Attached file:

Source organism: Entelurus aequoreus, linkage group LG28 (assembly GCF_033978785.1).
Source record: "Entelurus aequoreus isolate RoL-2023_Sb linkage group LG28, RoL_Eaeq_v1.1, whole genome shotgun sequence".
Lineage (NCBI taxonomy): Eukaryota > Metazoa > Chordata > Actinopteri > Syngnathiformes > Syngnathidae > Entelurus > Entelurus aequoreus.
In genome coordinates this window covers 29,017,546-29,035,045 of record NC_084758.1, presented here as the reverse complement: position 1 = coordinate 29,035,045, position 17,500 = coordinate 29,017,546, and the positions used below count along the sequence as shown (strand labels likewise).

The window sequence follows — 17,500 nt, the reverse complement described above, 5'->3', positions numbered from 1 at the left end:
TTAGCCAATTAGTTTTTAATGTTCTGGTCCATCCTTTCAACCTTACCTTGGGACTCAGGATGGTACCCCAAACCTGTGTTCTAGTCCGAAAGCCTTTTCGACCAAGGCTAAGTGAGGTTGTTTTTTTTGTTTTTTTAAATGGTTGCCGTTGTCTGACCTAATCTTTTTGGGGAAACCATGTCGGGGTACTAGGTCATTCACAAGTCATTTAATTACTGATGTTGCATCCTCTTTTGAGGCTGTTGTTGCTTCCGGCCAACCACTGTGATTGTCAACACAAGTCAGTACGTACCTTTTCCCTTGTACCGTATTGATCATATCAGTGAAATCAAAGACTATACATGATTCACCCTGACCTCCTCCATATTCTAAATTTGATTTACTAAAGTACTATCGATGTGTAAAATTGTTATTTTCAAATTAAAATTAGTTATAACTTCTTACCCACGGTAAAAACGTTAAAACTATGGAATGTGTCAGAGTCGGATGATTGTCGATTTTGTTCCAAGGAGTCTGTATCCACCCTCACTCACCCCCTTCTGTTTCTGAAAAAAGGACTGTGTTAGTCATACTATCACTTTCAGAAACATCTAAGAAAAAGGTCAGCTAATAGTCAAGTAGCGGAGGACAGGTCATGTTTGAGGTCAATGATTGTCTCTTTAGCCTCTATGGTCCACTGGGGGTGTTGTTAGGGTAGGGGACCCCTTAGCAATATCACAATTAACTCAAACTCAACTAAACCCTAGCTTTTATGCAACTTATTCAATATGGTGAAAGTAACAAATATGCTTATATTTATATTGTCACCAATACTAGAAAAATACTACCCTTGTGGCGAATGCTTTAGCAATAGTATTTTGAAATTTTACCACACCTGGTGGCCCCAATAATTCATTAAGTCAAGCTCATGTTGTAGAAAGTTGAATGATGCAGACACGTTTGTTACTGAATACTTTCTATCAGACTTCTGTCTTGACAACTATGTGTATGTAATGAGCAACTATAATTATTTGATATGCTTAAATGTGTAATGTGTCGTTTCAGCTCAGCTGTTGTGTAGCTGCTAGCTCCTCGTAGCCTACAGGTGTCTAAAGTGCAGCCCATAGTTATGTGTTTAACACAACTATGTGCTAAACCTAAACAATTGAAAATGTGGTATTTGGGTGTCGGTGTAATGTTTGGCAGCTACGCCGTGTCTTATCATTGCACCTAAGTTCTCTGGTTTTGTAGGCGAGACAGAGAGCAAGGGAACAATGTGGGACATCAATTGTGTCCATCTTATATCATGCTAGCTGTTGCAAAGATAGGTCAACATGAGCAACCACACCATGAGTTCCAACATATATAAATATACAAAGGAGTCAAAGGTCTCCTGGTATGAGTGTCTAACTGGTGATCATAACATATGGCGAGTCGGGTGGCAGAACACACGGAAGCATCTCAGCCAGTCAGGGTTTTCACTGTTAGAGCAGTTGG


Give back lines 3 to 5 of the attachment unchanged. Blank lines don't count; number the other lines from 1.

Lineage (NCBI taxonomy): Eukaryota > Metazoa > Chordata > Actinopteri > Syngnathiformes > Syngnathidae > Entelurus > Entelurus aequoreus.
In genome coordinates this window covers 29,017,546-29,035,045 of record NC_084758.1, presented here as the reverse complement: position 1 = coordinate 29,035,045, position 17,500 = coordinate 29,017,546, and the positions used below count along the sequence as shown (strand labels likewise).

The window sequence follows — 17,500 nt, the reverse complement described above, 5'->3', positions numbered from 1 at the left end: